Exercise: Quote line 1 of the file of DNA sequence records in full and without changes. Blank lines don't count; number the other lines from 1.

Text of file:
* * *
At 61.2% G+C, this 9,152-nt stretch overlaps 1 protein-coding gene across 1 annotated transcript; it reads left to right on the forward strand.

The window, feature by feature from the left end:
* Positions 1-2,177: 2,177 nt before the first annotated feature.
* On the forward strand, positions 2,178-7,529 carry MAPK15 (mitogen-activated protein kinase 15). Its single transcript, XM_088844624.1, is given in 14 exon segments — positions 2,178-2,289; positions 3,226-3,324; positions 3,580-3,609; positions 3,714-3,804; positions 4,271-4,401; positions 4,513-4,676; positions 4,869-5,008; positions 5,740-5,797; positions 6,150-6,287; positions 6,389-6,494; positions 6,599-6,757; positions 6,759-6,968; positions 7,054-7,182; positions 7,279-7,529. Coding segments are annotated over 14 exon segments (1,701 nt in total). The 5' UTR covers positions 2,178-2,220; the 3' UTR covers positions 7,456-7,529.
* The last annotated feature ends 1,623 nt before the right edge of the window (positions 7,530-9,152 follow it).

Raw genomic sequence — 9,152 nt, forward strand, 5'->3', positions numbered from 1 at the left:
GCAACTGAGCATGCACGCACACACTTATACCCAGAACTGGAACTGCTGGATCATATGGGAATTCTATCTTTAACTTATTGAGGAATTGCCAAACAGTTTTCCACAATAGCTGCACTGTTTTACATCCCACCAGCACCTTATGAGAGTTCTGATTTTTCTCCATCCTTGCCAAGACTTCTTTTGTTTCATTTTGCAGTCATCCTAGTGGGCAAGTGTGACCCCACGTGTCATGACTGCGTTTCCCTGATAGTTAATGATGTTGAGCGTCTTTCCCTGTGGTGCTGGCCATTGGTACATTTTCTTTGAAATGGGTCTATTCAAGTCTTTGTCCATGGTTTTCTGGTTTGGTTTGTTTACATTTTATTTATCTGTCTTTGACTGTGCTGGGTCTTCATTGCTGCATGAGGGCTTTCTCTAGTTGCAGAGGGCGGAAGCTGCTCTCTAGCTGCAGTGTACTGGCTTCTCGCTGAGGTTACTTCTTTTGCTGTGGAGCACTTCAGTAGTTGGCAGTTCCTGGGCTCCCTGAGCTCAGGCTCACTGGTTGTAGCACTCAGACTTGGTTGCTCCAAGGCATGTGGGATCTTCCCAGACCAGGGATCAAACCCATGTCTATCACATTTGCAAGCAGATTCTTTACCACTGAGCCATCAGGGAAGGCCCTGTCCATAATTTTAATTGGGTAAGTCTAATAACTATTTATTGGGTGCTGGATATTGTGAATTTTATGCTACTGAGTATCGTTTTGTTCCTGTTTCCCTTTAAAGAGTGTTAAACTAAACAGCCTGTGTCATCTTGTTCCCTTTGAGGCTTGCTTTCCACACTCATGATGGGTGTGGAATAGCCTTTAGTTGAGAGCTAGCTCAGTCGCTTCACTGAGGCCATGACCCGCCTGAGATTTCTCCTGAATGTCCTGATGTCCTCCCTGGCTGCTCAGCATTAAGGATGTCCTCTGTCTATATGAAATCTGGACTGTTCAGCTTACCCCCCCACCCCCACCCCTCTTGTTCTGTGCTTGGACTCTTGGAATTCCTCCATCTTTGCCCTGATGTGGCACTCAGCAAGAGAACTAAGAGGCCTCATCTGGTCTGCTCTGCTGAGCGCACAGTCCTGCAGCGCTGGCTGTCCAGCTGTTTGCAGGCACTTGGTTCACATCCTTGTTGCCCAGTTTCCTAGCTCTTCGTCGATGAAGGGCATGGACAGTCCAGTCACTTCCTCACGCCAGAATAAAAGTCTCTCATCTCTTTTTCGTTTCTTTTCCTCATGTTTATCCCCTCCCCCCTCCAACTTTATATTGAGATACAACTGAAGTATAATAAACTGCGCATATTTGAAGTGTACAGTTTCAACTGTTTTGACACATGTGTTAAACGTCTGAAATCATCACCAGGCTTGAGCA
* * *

At 61.2% G+C, this 9,152-nt stretch overlaps 1 protein-coding gene across 1 annotated transcript; it reads left to right on the forward strand.